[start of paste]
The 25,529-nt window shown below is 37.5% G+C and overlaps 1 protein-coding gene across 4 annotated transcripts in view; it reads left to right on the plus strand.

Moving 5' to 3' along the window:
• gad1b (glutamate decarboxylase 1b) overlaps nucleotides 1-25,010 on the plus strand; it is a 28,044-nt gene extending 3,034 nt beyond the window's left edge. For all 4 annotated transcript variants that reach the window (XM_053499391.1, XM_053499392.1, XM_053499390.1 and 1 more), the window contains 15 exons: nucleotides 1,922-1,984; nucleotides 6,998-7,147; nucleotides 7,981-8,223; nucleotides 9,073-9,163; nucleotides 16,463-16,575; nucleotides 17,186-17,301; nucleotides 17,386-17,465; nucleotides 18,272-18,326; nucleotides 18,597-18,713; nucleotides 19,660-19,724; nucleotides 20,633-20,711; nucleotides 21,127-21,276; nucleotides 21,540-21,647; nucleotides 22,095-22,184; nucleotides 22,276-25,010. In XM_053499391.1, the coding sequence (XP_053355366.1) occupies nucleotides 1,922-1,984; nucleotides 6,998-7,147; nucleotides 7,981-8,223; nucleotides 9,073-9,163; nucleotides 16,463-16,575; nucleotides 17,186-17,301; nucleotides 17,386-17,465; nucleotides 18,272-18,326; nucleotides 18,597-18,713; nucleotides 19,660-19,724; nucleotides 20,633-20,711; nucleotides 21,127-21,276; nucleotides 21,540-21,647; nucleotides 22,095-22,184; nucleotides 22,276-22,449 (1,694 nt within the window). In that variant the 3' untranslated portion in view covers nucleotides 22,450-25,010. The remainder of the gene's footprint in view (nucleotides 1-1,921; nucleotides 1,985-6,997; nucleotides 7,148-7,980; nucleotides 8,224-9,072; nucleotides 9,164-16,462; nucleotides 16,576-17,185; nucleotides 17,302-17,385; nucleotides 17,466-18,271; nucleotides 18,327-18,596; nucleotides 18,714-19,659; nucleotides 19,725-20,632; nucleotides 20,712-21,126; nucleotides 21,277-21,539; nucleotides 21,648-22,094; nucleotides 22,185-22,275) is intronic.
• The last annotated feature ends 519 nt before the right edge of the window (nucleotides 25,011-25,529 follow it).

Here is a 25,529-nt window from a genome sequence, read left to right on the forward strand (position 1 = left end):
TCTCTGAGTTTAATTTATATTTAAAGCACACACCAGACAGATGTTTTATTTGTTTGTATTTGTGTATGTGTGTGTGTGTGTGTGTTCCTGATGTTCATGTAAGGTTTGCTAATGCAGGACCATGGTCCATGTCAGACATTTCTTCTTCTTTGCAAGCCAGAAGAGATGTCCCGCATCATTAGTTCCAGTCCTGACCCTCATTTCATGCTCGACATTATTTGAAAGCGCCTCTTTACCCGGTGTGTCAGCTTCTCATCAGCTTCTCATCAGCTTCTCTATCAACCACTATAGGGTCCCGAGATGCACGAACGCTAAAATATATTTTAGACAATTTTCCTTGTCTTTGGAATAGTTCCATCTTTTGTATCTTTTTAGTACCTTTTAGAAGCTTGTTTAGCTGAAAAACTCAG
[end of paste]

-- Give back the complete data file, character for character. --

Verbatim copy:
The 25,529-nt window shown below is 37.5% G+C and overlaps 1 protein-coding gene across 4 annotated transcripts in view; it reads left to right on the plus strand.

Moving 5' to 3' along the window:
• gad1b (glutamate decarboxylase 1b) overlaps nucleotides 1-25,010 on the plus strand; it is a 28,044-nt gene extending 3,034 nt beyond the window's left edge. For all 4 annotated transcript variants that reach the window (XM_053499391.1, XM_053499392.1, XM_053499390.1 and 1 more), the window contains 15 exons: nucleotides 1,922-1,984; nucleotides 6,998-7,147; nucleotides 7,981-8,223; nucleotides 9,073-9,163; nucleotides 16,463-16,575; nucleotides 17,186-17,301; nucleotides 17,386-17,465; nucleotides 18,272-18,326; nucleotides 18,597-18,713; nucleotides 19,660-19,724; nucleotides 20,633-20,711; nucleotides 21,127-21,276; nucleotides 21,540-21,647; nucleotides 22,095-22,184; nucleotides 22,276-25,010. In XM_053499391.1, the coding sequence (XP_053355366.1) occupies nucleotides 1,922-1,984; nucleotides 6,998-7,147; nucleotides 7,981-8,223; nucleotides 9,073-9,163; nucleotides 16,463-16,575; nucleotides 17,186-17,301; nucleotides 17,386-17,465; nucleotides 18,272-18,326; nucleotides 18,597-18,713; nucleotides 19,660-19,724; nucleotides 20,633-20,711; nucleotides 21,127-21,276; nucleotides 21,540-21,647; nucleotides 22,095-22,184; nucleotides 22,276-22,449 (1,694 nt within the window). In that variant the 3' untranslated portion in view covers nucleotides 22,450-25,010. The remainder of the gene's footprint in view (nucleotides 1-1,921; nucleotides 1,985-6,997; nucleotides 7,148-7,980; nucleotides 8,224-9,072; nucleotides 9,164-16,462; nucleotides 16,576-17,185; nucleotides 17,302-17,385; nucleotides 17,466-18,271; nucleotides 18,327-18,596; nucleotides 18,714-19,659; nucleotides 19,725-20,632; nucleotides 20,712-21,126; nucleotides 21,277-21,539; nucleotides 21,648-22,094; nucleotides 22,185-22,275) is intronic.
• The last annotated feature ends 519 nt before the right edge of the window (nucleotides 25,011-25,529 follow it).

Here is a 25,529-nt window from a genome sequence, read left to right on the forward strand (position 1 = left end):
TCTCTGAGTTTAATTTATATTTAAAGCACACACCAGACAGATGTTTTATTTGTTTGTATTTGTGTATGTGTGTGTGTGTGTGTGTTCCTGATGTTCATGTAAGGTTTGCTAATGCAGGACCATGGTCCATGTCAGACATTTCTTCTTCTTTGCAAGCCAGAAGAGATGTCCCGCATCATTAGTTCCAGTCCTGACCCTCATTTCATGCTCGACATTATTTGAAAGCGCCTCTTTACCCGGTGTGTCAGCTTCTCATCAGCTTCTCATCAGCTTCTCTATCAACCACTATAGGGTCCCGAGATGCACGAACGCTAAAATATATTTTAGACAATTTTCCTTGTCTTTGGAATAGTTCCATCTTTTGTATCTTTTTAGTACCTTTTAGAAGCTTGTTTAGCTGAAAAACTCAG